Podcasting and Blogging the Liberal Arts

A Liberal Arts Education is committed to cultivating habits of thinking and acting capable of responding to the world in ways that open new possibilities for human community.  It is oriented in part by what may be called the reading life and the writing life.

The reading life is animated by an attempt to enter into dialogue with the ideas, thoughts and actions of the past and present.  
The writing life is animated by an attempt to contribute to the dialogue by synthesizing, criticizing and publicizing ideas, thoughts and actions capable of transforming the future.
Technology can play a powerful role in a Liberal Arts education by cultivating the skills associated with the reading and writing life.  Here are some examples of how I have sought to mobilize technology to support the Liberal Arts education.
Podcasting the Reading Life
The Assignment
  • Locate an academic secondary source that presents an interpretation of the assigned section of Plato’s Gorgias. Produce a podcast that summarizes the interpretation.
An Example
  • Stephanie Marek’s podcast on the Gorgias with Casey Cox.
Expanding the Reading Life
  • Find a picture on the web or take a picture that grows out of your experience reading the Oedipous trilogy.
    Post the picture to your blog and write a post that explains how the picture relates to your experience with these texts. Present then a “reading” of the picture.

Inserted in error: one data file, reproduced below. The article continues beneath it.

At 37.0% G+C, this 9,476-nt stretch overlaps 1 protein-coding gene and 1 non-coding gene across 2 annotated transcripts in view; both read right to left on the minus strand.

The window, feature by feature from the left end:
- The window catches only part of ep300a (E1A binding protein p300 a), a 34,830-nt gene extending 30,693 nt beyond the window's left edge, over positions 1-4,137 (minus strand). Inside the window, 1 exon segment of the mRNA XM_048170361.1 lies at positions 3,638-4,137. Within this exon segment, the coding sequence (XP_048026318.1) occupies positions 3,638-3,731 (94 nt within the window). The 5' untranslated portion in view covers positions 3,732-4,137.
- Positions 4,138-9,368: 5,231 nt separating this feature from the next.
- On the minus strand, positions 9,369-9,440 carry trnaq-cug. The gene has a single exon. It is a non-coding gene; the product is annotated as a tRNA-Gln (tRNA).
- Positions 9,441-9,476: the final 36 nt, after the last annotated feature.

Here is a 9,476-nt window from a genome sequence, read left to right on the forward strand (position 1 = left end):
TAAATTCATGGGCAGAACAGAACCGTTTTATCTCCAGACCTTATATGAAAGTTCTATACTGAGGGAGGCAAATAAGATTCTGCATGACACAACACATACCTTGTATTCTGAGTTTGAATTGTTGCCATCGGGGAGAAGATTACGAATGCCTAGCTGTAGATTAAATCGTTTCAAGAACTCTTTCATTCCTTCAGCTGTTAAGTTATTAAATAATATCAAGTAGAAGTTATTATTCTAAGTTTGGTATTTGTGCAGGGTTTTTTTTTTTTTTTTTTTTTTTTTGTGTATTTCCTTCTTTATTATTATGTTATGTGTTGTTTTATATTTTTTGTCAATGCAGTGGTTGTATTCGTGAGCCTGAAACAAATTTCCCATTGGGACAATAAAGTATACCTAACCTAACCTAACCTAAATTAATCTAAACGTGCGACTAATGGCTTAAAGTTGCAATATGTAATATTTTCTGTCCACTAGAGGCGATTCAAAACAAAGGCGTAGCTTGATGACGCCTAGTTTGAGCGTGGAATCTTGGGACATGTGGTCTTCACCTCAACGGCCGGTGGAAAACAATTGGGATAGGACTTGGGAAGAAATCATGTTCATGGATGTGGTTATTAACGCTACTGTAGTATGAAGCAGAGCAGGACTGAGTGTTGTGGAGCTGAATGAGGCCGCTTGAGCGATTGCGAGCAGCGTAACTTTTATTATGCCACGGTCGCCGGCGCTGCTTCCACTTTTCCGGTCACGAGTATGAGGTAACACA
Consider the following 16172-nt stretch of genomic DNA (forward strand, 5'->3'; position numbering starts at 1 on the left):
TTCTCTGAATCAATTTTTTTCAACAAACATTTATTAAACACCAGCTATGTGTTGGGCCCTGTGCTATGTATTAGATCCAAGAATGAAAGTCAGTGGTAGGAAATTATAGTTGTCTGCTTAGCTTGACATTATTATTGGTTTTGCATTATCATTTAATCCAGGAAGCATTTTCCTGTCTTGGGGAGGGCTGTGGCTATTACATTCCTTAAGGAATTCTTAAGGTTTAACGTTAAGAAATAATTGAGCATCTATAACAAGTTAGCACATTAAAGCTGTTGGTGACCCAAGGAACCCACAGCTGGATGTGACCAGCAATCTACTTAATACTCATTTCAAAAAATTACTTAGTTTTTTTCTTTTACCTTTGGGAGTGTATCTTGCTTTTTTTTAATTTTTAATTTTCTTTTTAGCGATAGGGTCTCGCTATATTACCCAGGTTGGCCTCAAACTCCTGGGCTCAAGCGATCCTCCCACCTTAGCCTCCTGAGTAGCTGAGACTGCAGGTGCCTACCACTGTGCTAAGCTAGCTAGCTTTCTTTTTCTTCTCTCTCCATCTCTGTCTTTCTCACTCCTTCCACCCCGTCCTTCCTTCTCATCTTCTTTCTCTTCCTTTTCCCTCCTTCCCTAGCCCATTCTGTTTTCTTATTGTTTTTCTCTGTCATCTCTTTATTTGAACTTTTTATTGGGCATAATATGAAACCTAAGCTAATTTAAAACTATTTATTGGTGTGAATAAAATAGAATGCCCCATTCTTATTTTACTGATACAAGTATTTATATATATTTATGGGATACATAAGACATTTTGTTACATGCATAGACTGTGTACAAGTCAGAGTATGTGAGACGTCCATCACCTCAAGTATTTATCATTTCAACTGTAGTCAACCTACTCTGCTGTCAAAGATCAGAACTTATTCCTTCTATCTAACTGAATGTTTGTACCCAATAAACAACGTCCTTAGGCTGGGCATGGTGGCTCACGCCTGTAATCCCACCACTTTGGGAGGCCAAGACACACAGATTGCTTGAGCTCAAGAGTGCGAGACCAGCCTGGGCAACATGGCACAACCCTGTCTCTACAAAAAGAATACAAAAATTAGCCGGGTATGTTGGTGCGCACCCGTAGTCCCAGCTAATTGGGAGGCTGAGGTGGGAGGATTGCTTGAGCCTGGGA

An Example

Blogging the Writing Life
Students in my PHIL204: 20th Century Philosophy course were required to blog each week about the readings we had done.  The criteria for assessment I provided set out that these posts must:
Demonstrate familiarity with the readings

  1. Be well organized from beginning to end
  2. Be well written and edited
  3. Articulate original ideas
  4. Reflect thoughtfully and critically on the texts

An Example


Expanding the Writing Life
One of the goals in using blogs in my philosophy courses was to provide a forum by which philosophical ideas could be brought into more intimate contact with the wider world of politics and culture.
David Klatt did this with his excellent final paper project, An Immigrant Songwriter and Dewey on Language and Citizenship, in which he critically engages a Spanish translation and performance of Woodie Guthrie’s “This Land is Your Land” to ask questions about the meaning and nature of citizenship.
I managed to do this in Myth, Tragedy, Politics with posts on Hesiod’s Theogony and how it related to the protests by Monks in Burma; in 20th Century Philosophy, I was able to present Merleau-Ponty and Dewey’s philosophy of art to bear upon works by a variety of artists like Cézanne, Klee and others.
For more information on my use of technology in the classroom, see my story on the TLT Website.

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